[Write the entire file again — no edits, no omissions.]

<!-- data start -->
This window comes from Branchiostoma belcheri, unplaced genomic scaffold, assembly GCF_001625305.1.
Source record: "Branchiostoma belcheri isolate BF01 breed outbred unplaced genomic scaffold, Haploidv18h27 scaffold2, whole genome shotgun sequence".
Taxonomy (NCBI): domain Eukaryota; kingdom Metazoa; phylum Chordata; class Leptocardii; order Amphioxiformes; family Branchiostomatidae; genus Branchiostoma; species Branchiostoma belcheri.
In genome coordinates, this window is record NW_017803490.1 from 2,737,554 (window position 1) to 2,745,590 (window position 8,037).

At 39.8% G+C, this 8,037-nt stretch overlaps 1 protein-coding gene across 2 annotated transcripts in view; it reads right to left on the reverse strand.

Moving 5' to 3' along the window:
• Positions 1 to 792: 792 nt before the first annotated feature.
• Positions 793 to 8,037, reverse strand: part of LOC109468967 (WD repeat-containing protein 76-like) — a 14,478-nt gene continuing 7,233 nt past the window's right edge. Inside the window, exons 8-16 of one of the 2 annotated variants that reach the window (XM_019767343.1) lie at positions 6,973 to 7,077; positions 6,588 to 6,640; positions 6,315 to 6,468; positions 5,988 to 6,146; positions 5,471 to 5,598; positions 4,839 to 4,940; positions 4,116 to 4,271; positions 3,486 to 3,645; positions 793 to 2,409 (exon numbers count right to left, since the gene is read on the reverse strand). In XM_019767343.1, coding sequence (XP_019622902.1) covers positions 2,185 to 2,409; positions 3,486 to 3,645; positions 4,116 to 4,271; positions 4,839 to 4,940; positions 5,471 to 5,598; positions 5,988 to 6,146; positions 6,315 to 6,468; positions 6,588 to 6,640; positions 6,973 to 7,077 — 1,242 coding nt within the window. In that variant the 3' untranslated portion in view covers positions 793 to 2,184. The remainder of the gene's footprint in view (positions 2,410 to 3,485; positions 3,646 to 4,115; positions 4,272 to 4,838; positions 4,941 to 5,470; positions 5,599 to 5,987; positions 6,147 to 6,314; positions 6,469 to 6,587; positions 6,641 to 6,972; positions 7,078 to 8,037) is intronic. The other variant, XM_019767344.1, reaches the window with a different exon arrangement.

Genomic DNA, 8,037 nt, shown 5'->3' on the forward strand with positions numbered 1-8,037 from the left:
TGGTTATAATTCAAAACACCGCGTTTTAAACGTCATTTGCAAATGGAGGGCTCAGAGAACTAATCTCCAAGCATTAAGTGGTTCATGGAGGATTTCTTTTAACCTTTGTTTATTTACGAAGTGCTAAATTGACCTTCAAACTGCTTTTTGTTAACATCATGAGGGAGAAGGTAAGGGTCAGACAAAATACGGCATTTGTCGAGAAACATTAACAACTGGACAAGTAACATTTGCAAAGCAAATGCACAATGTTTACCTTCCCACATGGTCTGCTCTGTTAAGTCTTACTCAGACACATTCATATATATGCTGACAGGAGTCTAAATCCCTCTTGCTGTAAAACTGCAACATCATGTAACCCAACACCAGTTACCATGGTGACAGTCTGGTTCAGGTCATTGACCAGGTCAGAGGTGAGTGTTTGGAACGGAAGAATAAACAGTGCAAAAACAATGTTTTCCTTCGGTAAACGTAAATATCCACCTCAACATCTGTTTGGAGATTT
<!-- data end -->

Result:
This window comes from Branchiostoma belcheri, unplaced genomic scaffold, assembly GCF_001625305.1.
Source record: "Branchiostoma belcheri isolate BF01 breed outbred unplaced genomic scaffold, Haploidv18h27 scaffold2, whole genome shotgun sequence".
Taxonomy (NCBI): domain Eukaryota; kingdom Metazoa; phylum Chordata; class Leptocardii; order Amphioxiformes; family Branchiostomatidae; genus Branchiostoma; species Branchiostoma belcheri.
In genome coordinates, this window is record NW_017803490.1 from 2,737,554 (window position 1) to 2,745,590 (window position 8,037).

At 39.8% G+C, this 8,037-nt stretch overlaps 1 protein-coding gene across 2 annotated transcripts in view; it reads right to left on the reverse strand.

Moving 5' to 3' along the window:
• Positions 1 to 792: 792 nt before the first annotated feature.
• Positions 793 to 8,037, reverse strand: part of LOC109468967 (WD repeat-containing protein 76-like) — a 14,478-nt gene continuing 7,233 nt past the window's right edge. Inside the window, exons 8-16 of one of the 2 annotated variants that reach the window (XM_019767343.1) lie at positions 6,973 to 7,077; positions 6,588 to 6,640; positions 6,315 to 6,468; positions 5,988 to 6,146; positions 5,471 to 5,598; positions 4,839 to 4,940; positions 4,116 to 4,271; positions 3,486 to 3,645; positions 793 to 2,409 (exon numbers count right to left, since the gene is read on the reverse strand). In XM_019767343.1, coding sequence (XP_019622902.1) covers positions 2,185 to 2,409; positions 3,486 to 3,645; positions 4,116 to 4,271; positions 4,839 to 4,940; positions 5,471 to 5,598; positions 5,988 to 6,146; positions 6,315 to 6,468; positions 6,588 to 6,640; positions 6,973 to 7,077 — 1,242 coding nt within the window. In that variant the 3' untranslated portion in view covers positions 793 to 2,184. The remainder of the gene's footprint in view (positions 2,410 to 3,485; positions 3,646 to 4,115; positions 4,272 to 4,838; positions 4,941 to 5,470; positions 5,599 to 5,987; positions 6,147 to 6,314; positions 6,469 to 6,587; positions 6,641 to 6,972; positions 7,078 to 8,037) is intronic. The other variant, XM_019767344.1, reaches the window with a different exon arrangement.

Genomic DNA, 8,037 nt, shown 5'->3' on the forward strand with positions numbered 1-8,037 from the left:
TGGTTATAATTCAAAACACCGCGTTTTAAACGTCATTTGCAAATGGAGGGCTCAGAGAACTAATCTCCAAGCATTAAGTGGTTCATGGAGGATTTCTTTTAACCTTTGTTTATTTACGAAGTGCTAAATTGACCTTCAAACTGCTTTTTGTTAACATCATGAGGGAGAAGGTAAGGGTCAGACAAAATACGGCATTTGTCGAGAAACATTAACAACTGGACAAGTAACATTTGCAAAGCAAATGCACAATGTTTACCTTCCCACATGGTCTGCTCTGTTAAGTCTTACTCAGACACATTCATATATATGCTGACAGGAGTCTAAATCCCTCTTGCTGTAAAACTGCAACATCATGTAACCCAACACCAGTTACCATGGTGACAGTCTGGTTCAGGTCATTGACCAGGTCAGAGGTGAGTGTTTGGAACGGAAGAATAAACAGTGCAAAAACAATGTTTTCCTTCGGTAAACGTAAATATCCACCTCAACATCTGTTTGGAGATTT